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Figure 3: Cut open section of the right kidney showing calculus with multiple small masses

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Figure 4: Histopatholgy of villous adenoma of renal pelvis: Villous adenoma of renal pelvis revealing typical villi with extracellular mucin (a). Higher power of the villi showing dysplastic adenomatous epithelium (b and c). Areas of complex villoglandular pattern were seen (d)

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  Discussion Top


Muconephrosis term was first used by Park et al.[2] Intestinal metaplasia of urothelium is mostly due to chronic irritation caused by stone or infection, which leads to mucus production. Urinary tract villous adenomas are uncommon, and are most common in urinary bladder and urethra.[4] Renal pelvic villous adenomas are rare. Risk factors for villous adenoma formation are chronic inflammation and irritation due to urinary tract infection [2] and calculus.[3]

It is difficult to diagnose villous adenoma clinically or on imaging because of lack of specific features. Patients are usually middle aged or elderly males. Usually, the patients present with dull abdominal pain and abdominal lump. On imaging, hydronephrotic kidney with calculi can be seen.

It is imperative for the pathologist to examine the entire specimen to exclude malignant changes and associated dysplasia. In diagnosed cases of villous adenoma, it is essential to rule out local extension before surgery. Inadequate and improper management can lead to serious consequences on the prognosis of patients if invasive adenocarcinoma is found. Intestinal-type villous adenoma is a precursor to invasive adenocarcinoma of renal pelvis,[5] and hence complete excision by nephrectomy is advisable in all cases. Nephrectomy is also indicated in hydronephrotic nonfunctioning kidney, as in our case. In our case, CT IVU did not suggest pelvic tumor and the patient did not have hematuria, and hence, pelvic tumor was not suspected and nephrectomy was done for symptomatic large hydronephrotic kidney with renal stone.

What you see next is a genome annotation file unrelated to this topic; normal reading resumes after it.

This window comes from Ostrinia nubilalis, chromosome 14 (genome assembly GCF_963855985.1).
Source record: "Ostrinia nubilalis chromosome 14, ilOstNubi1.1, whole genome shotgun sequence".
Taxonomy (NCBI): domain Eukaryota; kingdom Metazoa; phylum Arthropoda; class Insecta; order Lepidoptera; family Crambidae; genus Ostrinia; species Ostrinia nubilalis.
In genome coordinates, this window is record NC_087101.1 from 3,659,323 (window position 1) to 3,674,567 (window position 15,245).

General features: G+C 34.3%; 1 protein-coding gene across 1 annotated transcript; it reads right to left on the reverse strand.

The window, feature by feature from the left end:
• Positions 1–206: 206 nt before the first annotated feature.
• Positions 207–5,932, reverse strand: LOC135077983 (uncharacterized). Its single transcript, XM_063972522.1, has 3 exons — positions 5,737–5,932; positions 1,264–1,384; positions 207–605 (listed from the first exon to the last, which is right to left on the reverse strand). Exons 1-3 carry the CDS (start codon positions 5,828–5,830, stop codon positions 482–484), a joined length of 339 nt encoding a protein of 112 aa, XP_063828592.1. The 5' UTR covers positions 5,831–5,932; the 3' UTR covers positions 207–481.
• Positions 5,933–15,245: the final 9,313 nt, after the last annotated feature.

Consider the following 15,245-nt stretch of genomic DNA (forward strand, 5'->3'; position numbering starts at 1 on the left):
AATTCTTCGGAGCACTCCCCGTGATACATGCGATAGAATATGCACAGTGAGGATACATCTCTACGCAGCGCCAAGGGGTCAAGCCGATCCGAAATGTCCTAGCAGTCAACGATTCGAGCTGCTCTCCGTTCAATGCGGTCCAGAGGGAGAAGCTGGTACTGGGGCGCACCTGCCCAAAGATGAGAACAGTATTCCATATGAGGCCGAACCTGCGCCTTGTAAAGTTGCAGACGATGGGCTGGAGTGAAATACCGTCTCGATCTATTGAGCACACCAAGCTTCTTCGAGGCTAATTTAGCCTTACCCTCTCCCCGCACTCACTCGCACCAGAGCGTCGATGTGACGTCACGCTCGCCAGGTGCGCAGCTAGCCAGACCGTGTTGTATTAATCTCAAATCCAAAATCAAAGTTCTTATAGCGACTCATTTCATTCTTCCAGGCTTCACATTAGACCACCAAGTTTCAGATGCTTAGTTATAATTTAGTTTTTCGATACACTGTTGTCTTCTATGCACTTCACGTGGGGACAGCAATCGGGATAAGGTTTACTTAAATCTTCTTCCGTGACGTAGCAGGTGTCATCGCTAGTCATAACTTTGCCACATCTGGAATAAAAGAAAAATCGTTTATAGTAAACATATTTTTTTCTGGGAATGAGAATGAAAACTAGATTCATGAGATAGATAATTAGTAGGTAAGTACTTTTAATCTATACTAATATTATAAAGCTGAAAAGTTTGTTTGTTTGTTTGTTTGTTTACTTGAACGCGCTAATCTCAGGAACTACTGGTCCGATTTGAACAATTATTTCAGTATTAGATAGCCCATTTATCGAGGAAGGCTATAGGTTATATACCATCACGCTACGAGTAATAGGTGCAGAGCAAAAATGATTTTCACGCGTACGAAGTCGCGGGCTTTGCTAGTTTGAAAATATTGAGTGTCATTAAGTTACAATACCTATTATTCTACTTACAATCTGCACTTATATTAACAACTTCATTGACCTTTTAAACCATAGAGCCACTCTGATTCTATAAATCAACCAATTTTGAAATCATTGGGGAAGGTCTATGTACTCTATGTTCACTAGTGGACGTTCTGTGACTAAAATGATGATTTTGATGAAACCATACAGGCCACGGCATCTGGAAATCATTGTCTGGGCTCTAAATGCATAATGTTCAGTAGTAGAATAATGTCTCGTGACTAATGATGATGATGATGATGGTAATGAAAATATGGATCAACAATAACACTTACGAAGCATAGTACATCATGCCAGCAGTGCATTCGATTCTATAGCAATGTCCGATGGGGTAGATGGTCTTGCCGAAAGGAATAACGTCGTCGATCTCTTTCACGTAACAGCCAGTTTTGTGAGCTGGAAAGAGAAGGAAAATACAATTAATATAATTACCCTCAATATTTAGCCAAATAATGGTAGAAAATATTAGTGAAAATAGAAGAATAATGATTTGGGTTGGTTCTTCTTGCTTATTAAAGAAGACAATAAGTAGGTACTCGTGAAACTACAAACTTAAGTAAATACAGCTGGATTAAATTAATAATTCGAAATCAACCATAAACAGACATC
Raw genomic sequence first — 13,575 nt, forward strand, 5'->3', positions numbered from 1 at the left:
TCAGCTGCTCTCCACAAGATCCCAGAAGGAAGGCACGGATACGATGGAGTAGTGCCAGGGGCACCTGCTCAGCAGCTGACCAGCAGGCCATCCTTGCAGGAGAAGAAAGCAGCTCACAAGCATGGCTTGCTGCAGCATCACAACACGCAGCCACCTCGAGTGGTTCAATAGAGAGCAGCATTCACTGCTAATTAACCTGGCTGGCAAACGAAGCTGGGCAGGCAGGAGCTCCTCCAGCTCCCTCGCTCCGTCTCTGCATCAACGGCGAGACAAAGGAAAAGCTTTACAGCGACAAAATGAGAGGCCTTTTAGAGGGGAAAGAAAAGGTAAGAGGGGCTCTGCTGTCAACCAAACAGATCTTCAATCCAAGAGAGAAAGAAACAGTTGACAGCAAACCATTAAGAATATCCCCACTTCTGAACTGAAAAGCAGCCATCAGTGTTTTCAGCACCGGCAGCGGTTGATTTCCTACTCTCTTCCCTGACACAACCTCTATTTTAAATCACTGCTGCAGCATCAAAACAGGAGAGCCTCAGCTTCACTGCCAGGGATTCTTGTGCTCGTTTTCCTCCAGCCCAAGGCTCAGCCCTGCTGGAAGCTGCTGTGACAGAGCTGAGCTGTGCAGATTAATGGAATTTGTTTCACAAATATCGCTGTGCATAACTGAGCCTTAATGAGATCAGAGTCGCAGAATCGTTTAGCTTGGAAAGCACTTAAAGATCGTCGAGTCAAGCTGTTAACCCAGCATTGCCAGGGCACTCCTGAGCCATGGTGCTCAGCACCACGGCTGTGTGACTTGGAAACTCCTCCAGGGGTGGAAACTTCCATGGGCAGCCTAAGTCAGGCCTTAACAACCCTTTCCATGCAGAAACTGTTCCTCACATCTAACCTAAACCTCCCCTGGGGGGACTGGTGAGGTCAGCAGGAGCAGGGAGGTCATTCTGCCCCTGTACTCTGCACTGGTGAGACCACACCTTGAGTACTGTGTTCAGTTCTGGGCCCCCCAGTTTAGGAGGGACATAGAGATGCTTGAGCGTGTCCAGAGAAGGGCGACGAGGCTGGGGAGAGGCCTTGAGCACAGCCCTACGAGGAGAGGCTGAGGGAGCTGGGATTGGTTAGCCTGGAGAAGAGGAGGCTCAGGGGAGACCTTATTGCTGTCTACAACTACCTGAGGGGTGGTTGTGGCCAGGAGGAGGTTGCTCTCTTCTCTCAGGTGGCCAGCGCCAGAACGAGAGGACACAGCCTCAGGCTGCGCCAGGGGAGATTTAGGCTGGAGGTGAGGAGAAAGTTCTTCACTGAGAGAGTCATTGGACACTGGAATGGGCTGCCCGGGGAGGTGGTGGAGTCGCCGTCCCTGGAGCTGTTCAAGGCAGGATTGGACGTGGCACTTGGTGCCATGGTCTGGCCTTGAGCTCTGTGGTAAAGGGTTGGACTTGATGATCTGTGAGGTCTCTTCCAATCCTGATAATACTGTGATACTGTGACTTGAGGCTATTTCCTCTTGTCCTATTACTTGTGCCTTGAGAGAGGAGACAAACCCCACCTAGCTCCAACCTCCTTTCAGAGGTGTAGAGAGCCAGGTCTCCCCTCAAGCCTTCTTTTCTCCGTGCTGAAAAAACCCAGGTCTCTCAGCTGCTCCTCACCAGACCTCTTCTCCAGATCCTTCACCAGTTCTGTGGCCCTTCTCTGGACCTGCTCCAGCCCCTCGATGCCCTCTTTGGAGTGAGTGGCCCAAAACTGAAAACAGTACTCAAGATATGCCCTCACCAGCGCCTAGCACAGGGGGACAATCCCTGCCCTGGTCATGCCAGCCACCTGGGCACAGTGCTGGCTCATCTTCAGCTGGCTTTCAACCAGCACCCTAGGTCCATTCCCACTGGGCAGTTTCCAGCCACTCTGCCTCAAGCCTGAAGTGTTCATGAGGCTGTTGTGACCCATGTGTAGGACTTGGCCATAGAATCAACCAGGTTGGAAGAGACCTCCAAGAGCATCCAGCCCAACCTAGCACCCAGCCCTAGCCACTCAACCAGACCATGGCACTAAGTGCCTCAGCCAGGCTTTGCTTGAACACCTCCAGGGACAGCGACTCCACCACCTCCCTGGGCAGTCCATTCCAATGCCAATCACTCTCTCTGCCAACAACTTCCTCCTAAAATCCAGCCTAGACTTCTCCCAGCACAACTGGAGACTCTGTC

Conclusion Top


Villous adenoma of renal pelvis is challenging to diagnose prior to surgery because of nonspecific clinical features and imaging findings.[2],[3] Because this neoplasm is a precursor to neoplasm and because of uncertainty of diagnosis, nephrectomy is advisable. If surgery is done for isolated villous adenoma of renal pelvis, prognosis is found to be good. Because this entity is rare, there is no standard established protocol for follow-up and management.

Financial support and sponsorship

Nil.

Conflicts of interest

There are no conflicts of interest.



 
  References Top

1.
Cheng L, Montironi R. Villous adenoma of the urinary tract. Am J Surg Pathol 1999;23:764-31.  Back to cited text no. 1
    
2.
Park S. Meng MV, Greenberg MS, Deng DY, Stoller ML. Muconephrosis. Urology 2002;60:344.  Back to cited text no. 2
    
3.
Bhat S, Chandran V. Villous adenoma of renal pelvis. Ind J Urol 2010;26:598-9.  Back to cited text no. 3
    
4.
Tamboli P, Ro JY. Villous adenoma of urinary tract: A common tumor in an uncommon location. Adv Anat Pathol 2007;7:79-84.  Back to cited text no. 4
    
5.
Spires SE, Banks ER, Cibull ML, Munch L, Delworth M, Alexander NJ. Adenocarcinoma of renal pelvis. Arch Pathol Lab Med 1993;117:1156-60.  Back to cited text no. 5
    


    Figures

  [Figure 1], [Figure 2], [Figure 3], [Figure 4]


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[Pubmed] | [DOI]